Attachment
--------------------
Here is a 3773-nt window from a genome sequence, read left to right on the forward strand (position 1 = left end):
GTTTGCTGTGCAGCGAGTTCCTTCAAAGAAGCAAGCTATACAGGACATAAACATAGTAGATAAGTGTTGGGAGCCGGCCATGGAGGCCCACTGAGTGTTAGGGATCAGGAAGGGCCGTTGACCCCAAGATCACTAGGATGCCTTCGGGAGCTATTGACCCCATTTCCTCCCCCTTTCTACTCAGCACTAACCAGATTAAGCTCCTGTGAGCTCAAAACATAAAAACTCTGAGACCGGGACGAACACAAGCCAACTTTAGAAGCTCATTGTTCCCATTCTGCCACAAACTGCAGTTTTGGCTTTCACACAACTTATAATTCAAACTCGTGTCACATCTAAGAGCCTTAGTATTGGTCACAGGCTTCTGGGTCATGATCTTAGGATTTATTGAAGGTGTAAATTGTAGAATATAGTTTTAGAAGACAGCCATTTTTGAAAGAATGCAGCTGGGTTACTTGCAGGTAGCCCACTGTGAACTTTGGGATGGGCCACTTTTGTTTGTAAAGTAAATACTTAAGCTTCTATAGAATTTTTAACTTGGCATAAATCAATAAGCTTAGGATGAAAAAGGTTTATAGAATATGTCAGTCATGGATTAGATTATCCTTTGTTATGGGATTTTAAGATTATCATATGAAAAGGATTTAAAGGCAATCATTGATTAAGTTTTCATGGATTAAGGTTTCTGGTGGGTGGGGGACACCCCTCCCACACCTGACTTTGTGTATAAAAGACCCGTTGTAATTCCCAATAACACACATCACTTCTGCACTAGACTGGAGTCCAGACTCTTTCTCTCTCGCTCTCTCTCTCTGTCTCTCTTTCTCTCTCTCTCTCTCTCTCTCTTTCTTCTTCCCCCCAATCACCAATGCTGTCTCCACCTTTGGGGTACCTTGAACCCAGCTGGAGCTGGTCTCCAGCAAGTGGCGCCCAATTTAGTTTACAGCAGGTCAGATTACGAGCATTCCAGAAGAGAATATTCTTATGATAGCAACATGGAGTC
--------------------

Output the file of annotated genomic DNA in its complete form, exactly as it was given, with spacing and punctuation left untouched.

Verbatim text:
Here is a 3773-nt window from a genome sequence, read left to right on the forward strand (position 1 = left end):
GTTTGCTGTGCAGCGAGTTCCTTCAAAGAAGCAAGCTATACAGGACATAAACATAGTAGATAAGTGTTGGGAGCCGGCCATGGAGGCCCACTGAGTGTTAGGGATCAGGAAGGGCCGTTGACCCCAAGATCACTAGGATGCCTTCGGGAGCTATTGACCCCATTTCCTCCCCCTTTCTACTCAGCACTAACCAGATTAAGCTCCTGTGAGCTCAAAACATAAAAACTCTGAGACCGGGACGAACACAAGCCAACTTTAGAAGCTCATTGTTCCCATTCTGCCACAAACTGCAGTTTTGGCTTTCACACAACTTATAATTCAAACTCGTGTCACATCTAAGAGCCTTAGTATTGGTCACAGGCTTCTGGGTCATGATCTTAGGATTTATTGAAGGTGTAAATTGTAGAATATAGTTTTAGAAGACAGCCATTTTTGAAAGAATGCAGCTGGGTTACTTGCAGGTAGCCCACTGTGAACTTTGGGATGGGCCACTTTTGTTTGTAAAGTAAATACTTAAGCTTCTATAGAATTTTTAACTTGGCATAAATCAATAAGCTTAGGATGAAAAAGGTTTATAGAATATGTCAGTCATGGATTAGATTATCCTTTGTTATGGGATTTTAAGATTATCATATGAAAAGGATTTAAAGGCAATCATTGATTAAGTTTTCATGGATTAAGGTTTCTGGTGGGTGGGGGACACCCCTCCCACACCTGACTTTGTGTATAAAAGACCCGTTGTAATTCCCAATAACACACATCACTTCTGCACTAGACTGGAGTCCAGACTCTTTCTCTCTCGCTCTCTCTCTCTGTCTCTCTTTCTCTCTCTCTCTCTCTCTCTCTTTCTTCTTCCCCCCAATCACCAATGCTGTCTCCACCTTTGGGGTACCTTGAACCCAGCTGGAGCTGGTCTCCAGCAAGTGGCGCCCAATTTAGTTTACAGCAGGTCAGATTACGAGCATTCCAGAAGAGAATATTCTTATGATAGCAACATGGAGTC